Celeste Fraser, President
Geographic Society of Chicago
I have been following environmental issues since my college days in the late 60s and early 70s. So far, the biggest issue of the 21st Century has been global climate change. As I have traveled the U.S. teaching geography over the past 12 years, I have been asked repeatedly, “Is global warming real?” While some of the details are not yet clear, a great deal of good science has led us ever closer to the answer.
I recently came across an Associated Press article by Charles J. Hanley that gets to the heart of the answer to this question. He reports that the World Meteorological Organization (WMO) said that this summer’s weather-related cataclysms fit patterns predicted by climate scientists. Specifically the WMO is referring to the U.N.’s Intergovernmental Panel on Climate Change (IPCC) which made specific predictions in its latest assessment in 2007. In the article, Hanley goes through a litany of climate-related woes the Earth is experiencing this summer that fit the IPCC predictions. These include:
- Russia – Prolonged drought and record heat leading to disastrous wildfires
- Pakistan – Heaviest monsoon rains on record resulting in devastating floods
- China – Worst floods in decades causing landslides that have killed thousands
- Arctic – Largest iceberg calving since 1962 and second lowest ice coverage ever recorded for July
Below I have included some NASA Earth Observatory images so you can see for yourself what is happening in theses locales. If you click on the link embedded in the title of each image, it will take you to the NASA website where you can see an explanation of the images, follow these events over time, and learn more about them.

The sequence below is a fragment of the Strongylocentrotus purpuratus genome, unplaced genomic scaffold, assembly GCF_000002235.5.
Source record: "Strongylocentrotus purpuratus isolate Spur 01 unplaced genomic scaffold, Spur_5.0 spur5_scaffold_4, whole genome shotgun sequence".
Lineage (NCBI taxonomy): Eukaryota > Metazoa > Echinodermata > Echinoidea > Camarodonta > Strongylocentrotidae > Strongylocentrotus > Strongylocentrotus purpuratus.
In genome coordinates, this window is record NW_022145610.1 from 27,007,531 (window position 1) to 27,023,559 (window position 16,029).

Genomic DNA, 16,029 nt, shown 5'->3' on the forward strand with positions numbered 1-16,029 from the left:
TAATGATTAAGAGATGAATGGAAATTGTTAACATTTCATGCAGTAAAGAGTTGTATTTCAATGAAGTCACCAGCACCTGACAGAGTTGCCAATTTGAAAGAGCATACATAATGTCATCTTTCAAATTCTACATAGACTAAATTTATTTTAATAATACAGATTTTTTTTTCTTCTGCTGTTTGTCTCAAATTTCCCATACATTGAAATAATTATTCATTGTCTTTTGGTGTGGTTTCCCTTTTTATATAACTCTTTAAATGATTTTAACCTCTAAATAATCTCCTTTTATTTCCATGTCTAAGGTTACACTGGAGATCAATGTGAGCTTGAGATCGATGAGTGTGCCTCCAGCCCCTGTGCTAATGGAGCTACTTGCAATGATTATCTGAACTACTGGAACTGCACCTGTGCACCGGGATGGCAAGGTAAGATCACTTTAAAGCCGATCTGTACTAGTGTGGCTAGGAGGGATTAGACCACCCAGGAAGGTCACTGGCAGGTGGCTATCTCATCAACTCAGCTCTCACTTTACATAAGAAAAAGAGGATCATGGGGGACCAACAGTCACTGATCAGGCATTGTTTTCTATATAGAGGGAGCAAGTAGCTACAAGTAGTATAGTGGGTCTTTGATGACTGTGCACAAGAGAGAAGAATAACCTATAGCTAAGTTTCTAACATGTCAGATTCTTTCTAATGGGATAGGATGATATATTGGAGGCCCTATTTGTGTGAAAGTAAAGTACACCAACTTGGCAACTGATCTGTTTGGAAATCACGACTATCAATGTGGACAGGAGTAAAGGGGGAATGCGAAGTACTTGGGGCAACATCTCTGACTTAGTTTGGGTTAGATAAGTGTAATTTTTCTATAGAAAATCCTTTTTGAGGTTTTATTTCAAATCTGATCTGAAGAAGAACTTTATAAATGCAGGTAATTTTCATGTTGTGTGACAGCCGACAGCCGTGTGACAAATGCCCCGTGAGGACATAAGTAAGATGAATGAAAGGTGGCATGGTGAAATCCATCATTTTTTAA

While all reasonable climate scientists are reluctant to attribute any individual unusual weather event to global climate change, the weather events of this summer support the IPCC’s conclusions – that increases in CO2 in the atmosphere are due to fossil fuel burning, which is contributing to rising temperatures, which in turn have led to this summer’s unusual events.
According to NOAA, this past June was the hottest month on record. Arctic sea ice covered an average of 4.2 million square miles (10.9 million square kilometers) during June, the lowest June extent since record-keeping began in 1979. At the same time, Antarctic sea ice extent in June was above average, resulting in the largest June extent on record. This latter fact points out the reason that we should refer to the phenomenon as “global climate change” rather than “global warming.” The name implies that the planet will not warm uniformly but will actually cool in some places as oceanic and atmospheric systems adjust to the added greenhouse gas load. Climate change models also predict that many places will get drier while some locales will get wetter. The extreme events of this summer do not prove that models of human-induced climate change are correct, but they make it much more likely that climate scientists are on the right track in understanding the impact of our uncontrolled burning of fossil fuels.
Some skeptics of the accepted climate models point out that there are natural cycles that cause CO2 and other greenhouse gases to fluctuate widely in the atmosphere and oceans. This is absolutely true. In fact, human life on this planet was not possible until the current balance of atmospheric gases had evolved over geologic time. However, it also is certainly true that current dramatic rise in CO2 is associated with human use of fossil fuels since the beginning of the Industrial Revolution. Consequently I believe our continued survival depends on doing what we can to maintain that delicate balance.